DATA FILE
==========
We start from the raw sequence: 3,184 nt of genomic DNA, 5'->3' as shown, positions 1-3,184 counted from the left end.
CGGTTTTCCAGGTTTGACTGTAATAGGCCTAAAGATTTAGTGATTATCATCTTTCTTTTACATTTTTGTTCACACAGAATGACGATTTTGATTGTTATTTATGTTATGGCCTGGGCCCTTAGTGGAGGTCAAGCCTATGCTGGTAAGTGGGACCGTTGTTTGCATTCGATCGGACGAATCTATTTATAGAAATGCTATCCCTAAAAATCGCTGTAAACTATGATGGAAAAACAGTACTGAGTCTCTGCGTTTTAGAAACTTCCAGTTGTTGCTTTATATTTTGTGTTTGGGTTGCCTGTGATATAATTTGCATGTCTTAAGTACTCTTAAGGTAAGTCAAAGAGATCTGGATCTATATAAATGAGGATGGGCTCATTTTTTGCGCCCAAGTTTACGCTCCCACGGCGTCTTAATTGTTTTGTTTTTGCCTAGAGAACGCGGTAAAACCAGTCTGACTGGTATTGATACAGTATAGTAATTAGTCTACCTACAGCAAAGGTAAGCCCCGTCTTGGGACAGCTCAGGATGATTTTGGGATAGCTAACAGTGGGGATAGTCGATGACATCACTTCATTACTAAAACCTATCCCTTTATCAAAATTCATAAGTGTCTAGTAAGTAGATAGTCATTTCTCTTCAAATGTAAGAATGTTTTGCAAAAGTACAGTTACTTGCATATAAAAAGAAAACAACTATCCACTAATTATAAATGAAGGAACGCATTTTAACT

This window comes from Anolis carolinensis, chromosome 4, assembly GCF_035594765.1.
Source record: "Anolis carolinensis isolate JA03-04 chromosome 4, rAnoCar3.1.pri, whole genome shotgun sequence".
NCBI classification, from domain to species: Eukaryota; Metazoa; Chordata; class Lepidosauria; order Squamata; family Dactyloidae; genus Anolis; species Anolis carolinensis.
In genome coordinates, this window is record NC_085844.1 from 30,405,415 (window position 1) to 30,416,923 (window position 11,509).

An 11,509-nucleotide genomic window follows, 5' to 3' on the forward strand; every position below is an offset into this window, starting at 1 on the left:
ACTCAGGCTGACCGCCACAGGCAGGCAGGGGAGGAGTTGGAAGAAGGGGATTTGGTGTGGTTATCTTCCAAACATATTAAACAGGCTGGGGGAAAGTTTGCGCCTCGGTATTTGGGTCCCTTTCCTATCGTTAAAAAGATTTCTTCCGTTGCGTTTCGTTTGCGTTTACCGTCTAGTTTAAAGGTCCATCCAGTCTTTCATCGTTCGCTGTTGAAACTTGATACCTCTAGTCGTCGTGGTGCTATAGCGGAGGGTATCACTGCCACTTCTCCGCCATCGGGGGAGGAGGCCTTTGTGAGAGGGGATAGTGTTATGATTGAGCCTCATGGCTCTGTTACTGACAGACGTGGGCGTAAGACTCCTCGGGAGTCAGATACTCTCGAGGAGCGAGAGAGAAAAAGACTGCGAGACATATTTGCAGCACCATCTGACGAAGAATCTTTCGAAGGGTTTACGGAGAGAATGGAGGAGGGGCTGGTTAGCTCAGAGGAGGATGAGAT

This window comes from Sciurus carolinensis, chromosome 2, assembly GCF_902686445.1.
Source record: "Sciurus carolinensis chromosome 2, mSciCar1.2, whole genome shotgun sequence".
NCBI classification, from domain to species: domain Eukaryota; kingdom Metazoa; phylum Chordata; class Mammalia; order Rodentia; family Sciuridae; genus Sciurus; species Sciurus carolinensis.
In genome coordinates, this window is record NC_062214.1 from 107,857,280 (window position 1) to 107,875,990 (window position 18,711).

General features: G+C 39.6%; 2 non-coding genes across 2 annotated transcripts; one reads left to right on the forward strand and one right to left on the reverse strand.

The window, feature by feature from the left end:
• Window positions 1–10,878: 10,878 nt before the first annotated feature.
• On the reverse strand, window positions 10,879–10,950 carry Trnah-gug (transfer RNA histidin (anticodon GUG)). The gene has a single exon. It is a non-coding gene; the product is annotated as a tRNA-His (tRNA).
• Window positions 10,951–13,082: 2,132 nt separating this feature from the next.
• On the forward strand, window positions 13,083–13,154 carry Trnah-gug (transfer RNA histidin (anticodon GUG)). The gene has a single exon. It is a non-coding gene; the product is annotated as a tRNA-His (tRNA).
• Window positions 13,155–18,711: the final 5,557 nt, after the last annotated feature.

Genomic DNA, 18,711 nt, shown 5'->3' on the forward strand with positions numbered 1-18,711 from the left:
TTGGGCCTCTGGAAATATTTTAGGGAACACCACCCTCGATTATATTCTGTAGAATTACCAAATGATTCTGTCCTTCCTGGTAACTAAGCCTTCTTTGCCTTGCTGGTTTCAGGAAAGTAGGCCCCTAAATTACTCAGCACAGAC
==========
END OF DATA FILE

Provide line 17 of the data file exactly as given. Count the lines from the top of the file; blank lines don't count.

• Window positions 10,951–13,082: 2,132 nt separating this feature from the next.